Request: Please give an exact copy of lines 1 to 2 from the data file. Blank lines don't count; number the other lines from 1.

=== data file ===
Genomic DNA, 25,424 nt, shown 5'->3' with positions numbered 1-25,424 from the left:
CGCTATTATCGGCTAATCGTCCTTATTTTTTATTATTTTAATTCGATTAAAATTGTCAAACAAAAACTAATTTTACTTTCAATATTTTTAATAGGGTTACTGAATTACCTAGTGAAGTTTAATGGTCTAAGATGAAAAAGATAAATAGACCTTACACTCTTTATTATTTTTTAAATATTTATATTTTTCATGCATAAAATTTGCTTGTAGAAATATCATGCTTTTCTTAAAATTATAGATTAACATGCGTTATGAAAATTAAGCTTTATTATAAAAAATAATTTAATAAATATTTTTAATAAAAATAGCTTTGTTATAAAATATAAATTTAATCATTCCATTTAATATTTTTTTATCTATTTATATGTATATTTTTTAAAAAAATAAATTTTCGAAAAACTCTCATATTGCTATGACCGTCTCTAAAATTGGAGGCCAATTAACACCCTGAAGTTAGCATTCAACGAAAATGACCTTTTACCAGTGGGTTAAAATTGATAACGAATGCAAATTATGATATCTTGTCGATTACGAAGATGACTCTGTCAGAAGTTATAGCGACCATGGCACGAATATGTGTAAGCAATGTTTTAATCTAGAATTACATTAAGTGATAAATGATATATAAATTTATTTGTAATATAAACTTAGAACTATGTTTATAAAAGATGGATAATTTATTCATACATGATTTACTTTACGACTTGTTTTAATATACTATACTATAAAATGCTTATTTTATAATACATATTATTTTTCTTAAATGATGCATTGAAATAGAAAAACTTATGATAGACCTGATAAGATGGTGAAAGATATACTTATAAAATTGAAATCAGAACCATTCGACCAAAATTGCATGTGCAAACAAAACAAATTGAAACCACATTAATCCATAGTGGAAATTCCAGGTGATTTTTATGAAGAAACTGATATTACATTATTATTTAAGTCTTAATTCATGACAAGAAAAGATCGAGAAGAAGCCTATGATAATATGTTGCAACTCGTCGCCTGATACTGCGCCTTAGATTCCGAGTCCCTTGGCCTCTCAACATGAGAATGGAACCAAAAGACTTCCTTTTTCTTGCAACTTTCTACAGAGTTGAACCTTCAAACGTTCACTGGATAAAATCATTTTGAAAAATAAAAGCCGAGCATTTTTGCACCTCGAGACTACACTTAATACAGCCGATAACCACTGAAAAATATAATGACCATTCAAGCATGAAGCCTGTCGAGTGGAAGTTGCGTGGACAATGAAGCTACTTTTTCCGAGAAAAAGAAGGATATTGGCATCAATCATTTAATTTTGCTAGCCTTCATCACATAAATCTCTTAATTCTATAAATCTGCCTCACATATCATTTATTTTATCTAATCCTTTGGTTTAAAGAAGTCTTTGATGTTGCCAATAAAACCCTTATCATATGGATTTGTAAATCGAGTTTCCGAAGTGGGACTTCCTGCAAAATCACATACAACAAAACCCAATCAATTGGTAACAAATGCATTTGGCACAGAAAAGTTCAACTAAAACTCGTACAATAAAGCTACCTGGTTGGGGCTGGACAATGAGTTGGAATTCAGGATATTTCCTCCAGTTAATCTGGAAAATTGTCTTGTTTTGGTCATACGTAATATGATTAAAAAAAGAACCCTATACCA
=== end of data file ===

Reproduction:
Genomic DNA, 25,424 nt, shown 5'->3' with positions numbered 1-25,424 from the left:
CGCTATTATCGGCTAATCGTCCTTATTTTTTATTATTTTAATTCGATTAAAATTGTCAAACAAAAACTAATTTTACTTTCAATATTTTTAATAGGGTTACTGAATTACCTAGTGAAGTTTAATGGTCTAAGATGAAAAAGATAAATAGACCTTACACTCTTTATTATTTTTTAAATATTTATATTTTTCATGCATAAAATTTGCTTGTAGAAATATCATGCTTTTCTTAAAATTATAGATTAACATGCGTTATGAAAATTAAGCTTTATTATAAAAAATAATTTAATAAATATTTTTAATAAAAATAGCTTTGTTATAAAATATAAATTTAATCATTCCATTTAATATTTTTTTATCTATTTATATGTATATTTTTTAAAAAAATAAATTTTCGAAAAACTCTCATATTGCTATGACCGTCTCTAAAATTGGAGGCCAATTAACACCCTGAAGTTAGCATTCAACGAAAATGACCTTTTACCAGTGGGTTAAAATTGATAACGAATGCAAATTATGATATCTTGTCGATTACGAAGATGACTCTGTCAGAAGTTATAGCGACCATGGCACGAATATGTGTAAGCAATGTTTTAATCTAGAATTACATTAAGTGATAAATGATATATAAATTTATTTGTAATATAAACTTAGAACTATGTTTATAAAAGATGGATAATTTATTCATACATGATTTACTTTACGACTTGTTTTAATATACTATACTATAAAATGCTTATTTTATAATACATATTATTTTTCTTAAATGATGCATTGAAATAGAAAAACTTATGATAGACCTGATAAGATGGTGAAAGATATACTTATAAAATTGAAATCAGAACCATTCGACCAAAATTGCATGTGCAAACAAAACAAATTGAAACCACATTAATCCATAGTGGAAATTCCAGGTGATTTTTATGAAGAAACTGATATTACATTATTATTTAAGTCTTAATTCATGACAAGAAAAGATCGAGAAGAAGCCTATGATAATATGTTGCAACTCGTCGCCTGATACTGCGCCTTAGATTCCGAGTCCCTTGGCCTCTCAACATGAGAATGGAACCAAAAGACTTCCTTTTTCTTGCAACTTTCTACAGAGTTGAACCTTCAAACGTTCACTGGATAAAATCATTTTGAAAAATAAAAGCCGAGCATTTTTGCACCTCGAGACTACACTTAATACAGCCGATAACCACTGAAAAATATAATGACCATTCAAGCATGAAGCCTGTCGAGTGGAAGTTGCGTGGACAATGAAGCTACTTTTTCCGAGAAAAAGAAGGATATTGGCATCAATCATTTAATTTTGCTAGCCTTCATCACATAAATCTCTTAATTCTATAAATCTGCCTCACATATCATTTATTTTATCTAATCCTTTGGTTTAAAGAAGTCTTTGATGTTGCCAATAAAACCCTTATCATATGGATTTGTAAATCGAGTTTCCGAAGTGGGACTTCCTGCAAAATCACATACAACAAAACCCAATCAATTGGTAACAAATGCATTTGGCACAGAAAAGTTCAACTAAAACTCGTACAATAAAGCTACCTGGTTGGGGCTGGACAATGAGTTGGAATTCAGGATATTTCCTCCAGTTAATCTGGAAAATTGTCTTGTTTTGGTCATACGTAATATGATTAAAAAAAGAACCCTATACCA